first_img SHARE Uriminzokkiri Strikes 6.15 Unity Note News RELATED ARTICLESMORE FROM AUTHOR By Kang Mi Jin – 2011.06.15 3:34pm News Kang Mi JinKang Mi JinKang Mi Jin is a North Korean defector turned journalist who fled North Korea in 2009. She has a degree in economics and writes largely on marketization and economy-related issues for Daily NK. Questions about her articles can be directed to [email protected] In an effort to promote anti-Americanism and anti-Lee Myung Bak sentiment in South Korea, Uriminzokkiri, the propaganda website operated by North Korea’s Committee for the Peaceful Reunification of the Fatherland, has grasped the 11th anniversary of the North-South Joint Declaration (6.15 Joint Declaration in Korean) to emphasize the solidarity of the peoples of North and South Korea. In an editorial entitled, ‘6.15 Joint Declaration: Doctrine for the Unity of the People, Outline for Independent Unification’, Uriminzokkiri today asserted, “The 6.15 Joint Declaration is a doctrine for popular unity, about combining the strength of our people, who love both the country and people; it is about denouncing foreign influence; and it is a commitment to an outline of independent unification to accomplish the independent, peaceful unification of the motherland by our people’s power.” It goes on to emphasize, “The unification of the motherland is an achievement of national independence, and the owners of that are the peoples of North and South. No other power can solve the unification problem instead of our people.”“Our nation’s people must constantly strengthen their national unity,” it continues. “That means it is important to eliminate the root causes which disrupt the unity and reconciliation of the people. Right now, the root causes which are disrupting the unity and reconciliation of the people are the flunkies who are spreading the seeds of hostility, confrontation and discord and their schemes dependant on foreign powers.” “The South Chosun people must hold even higher the banner of anti-American independence, which they have already raised,” it concludes, in a clear effort to incite an anti-American reaction.center_img News There are signs that North Korea is running into serious difficulties with its corn harvest News Facebook Twitter Entire border patrol unit in North Hamgyong Province placed into quarantine following “paratyphoid” outbreak North Korea tries to accelerate building of walls and fences along border with Chinalast_img read more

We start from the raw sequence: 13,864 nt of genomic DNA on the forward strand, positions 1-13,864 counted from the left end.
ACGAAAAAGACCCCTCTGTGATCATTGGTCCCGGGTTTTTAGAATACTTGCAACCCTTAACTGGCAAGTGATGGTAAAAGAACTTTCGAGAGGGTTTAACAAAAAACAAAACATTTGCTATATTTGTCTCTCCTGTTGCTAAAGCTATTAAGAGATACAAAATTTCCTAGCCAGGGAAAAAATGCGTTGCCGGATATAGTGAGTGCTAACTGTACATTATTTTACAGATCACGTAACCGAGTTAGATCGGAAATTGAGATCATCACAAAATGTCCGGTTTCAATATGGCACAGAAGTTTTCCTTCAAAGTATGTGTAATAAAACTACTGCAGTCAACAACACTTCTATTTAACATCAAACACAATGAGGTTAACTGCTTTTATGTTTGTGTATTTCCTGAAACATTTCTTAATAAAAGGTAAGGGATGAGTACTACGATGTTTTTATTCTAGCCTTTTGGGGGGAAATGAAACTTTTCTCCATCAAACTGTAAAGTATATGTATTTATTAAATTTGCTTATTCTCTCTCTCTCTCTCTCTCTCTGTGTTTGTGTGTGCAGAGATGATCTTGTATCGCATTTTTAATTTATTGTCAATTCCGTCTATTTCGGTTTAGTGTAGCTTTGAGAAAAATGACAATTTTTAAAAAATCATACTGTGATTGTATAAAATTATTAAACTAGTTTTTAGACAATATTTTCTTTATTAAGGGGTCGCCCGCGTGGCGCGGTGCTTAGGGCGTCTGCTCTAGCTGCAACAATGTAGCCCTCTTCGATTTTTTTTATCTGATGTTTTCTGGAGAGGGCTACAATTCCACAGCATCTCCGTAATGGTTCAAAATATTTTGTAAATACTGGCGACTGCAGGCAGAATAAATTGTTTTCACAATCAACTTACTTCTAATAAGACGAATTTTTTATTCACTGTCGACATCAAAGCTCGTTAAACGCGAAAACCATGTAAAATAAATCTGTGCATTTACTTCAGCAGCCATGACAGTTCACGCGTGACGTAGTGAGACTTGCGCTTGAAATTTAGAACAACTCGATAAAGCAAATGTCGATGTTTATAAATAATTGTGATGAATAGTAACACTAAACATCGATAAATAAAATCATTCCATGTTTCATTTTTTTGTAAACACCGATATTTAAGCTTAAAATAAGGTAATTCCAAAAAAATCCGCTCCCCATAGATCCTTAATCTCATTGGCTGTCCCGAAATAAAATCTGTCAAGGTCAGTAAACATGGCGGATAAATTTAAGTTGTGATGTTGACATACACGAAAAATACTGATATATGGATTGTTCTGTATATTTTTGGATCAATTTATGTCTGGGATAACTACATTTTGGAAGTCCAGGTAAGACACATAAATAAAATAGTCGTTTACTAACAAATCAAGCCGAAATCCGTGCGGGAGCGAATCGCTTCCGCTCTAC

Fitch places Australia’s Macquarie Group on rating watch

Fitch Ratings has put Australian banking giant, Macquarie Group Ltd., and its Australian subsidiaries, on rating watch negative, citing the challenges facing banks generally. The rating agency says that the move stems from its broad review of the largest banking institutions in the world, and follows the announcement of a similar review of Australia’s four major banks. “The review of [Macquarie] has been prompted in part by challenges facing financial institutions globally, in particular those that are more exposed to market-oriented income,” Fitch says, adding that its action is not tied to any specific earnings or capital information about the firm. Canadian banks to focus on growth, spending and buybacks after strong second quarter James Langton Facebook LinkedIn Twitter Indeed, it notes that Macquarie maintains a liquid balance sheet, and its asset quality, capital and exposure to market risk continue to compare favourably with other large global trading and universal banks. Also, Macquarie’s focus is on facilitating client transactions rather than transacting on its own account, which reduces the group’s exposure to market risk. However, Fitch also points out that three of the firm’s six divisions (Macquarie Capital, Macquarie Securities, and fixed income, commodities and currencies) are market-oriented, which adds volatility to the group’s earnings not normally seen in more traditional commercial banks. Macquarie’s three other divisions (Macquarie Funds Group, corporate and asset finance, and banking and financial services) exhibit less earnings volatility and have grown in recent years, it adds. In addition to reviewing potential earnings volatility, Fitch will examine what, if any, impact the subdued environment for market-oriented businesses globally may have on investor sentiment towards Macquarie. The firm’s use of wholesale funding will also be taken into consideration. Fitch says it expects to resolve the rating watch within a short time, and that any downgrades are most likely to be limited to one notch. Fed plays limited role in assessing climate risks for banks Related news Share this article and your comments with peers on social media Keywords Banking industry TD getting new head of private wealth, financial planning read more